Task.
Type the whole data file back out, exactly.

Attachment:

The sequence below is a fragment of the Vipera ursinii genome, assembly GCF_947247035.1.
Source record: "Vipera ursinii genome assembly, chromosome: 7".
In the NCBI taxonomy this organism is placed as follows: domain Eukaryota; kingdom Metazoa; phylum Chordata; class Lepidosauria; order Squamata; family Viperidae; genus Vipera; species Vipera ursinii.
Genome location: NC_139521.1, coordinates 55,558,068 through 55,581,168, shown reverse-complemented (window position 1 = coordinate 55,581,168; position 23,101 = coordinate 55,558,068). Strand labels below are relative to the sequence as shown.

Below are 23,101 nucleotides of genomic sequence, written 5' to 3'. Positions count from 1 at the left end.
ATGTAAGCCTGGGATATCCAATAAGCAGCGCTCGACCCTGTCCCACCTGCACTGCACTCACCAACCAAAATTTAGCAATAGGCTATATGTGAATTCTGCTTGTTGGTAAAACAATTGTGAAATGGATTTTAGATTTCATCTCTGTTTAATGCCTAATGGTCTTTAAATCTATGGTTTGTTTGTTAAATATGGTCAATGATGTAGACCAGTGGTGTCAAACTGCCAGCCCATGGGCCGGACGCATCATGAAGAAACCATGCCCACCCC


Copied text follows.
The sequence below is a fragment of the Vipera ursinii genome, assembly GCF_947247035.1.
Source record: "Vipera ursinii genome assembly, chromosome: 7".
In the NCBI taxonomy this organism is placed as follows: domain Eukaryota; kingdom Metazoa; phylum Chordata; class Lepidosauria; order Squamata; family Viperidae; genus Vipera; species Vipera ursinii.
Genome location: NC_139521.1, coordinates 55,558,068 through 55,581,168, shown reverse-complemented (window position 1 = coordinate 55,581,168; position 23,101 = coordinate 55,558,068). Strand labels below are relative to the sequence as shown.

Below are 23,101 nucleotides of genomic sequence, written 5' to 3'. Positions count from 1 at the left end.
ATGTAAGCCTGGGATATCCAATAAGCAGCGCTCGACCCTGTCCCACCTGCACTGCACTCACCAACCAAAATTTAGCAATAGGCTATATGTGAATTCTGCTTGTTGGTAAAACAATTGTGAAATGGATTTTAGATTTCATCTCTGTTTAATGCCTAATGGTCTTTAAATCTATGGTTTGTTTGTTAAATATGGTCAATGATGTAGACCAGTGGTGTCAAACTGCCAGCCCATGGGCCGGACGCATCATGAAGAAACCATGCCCACCCC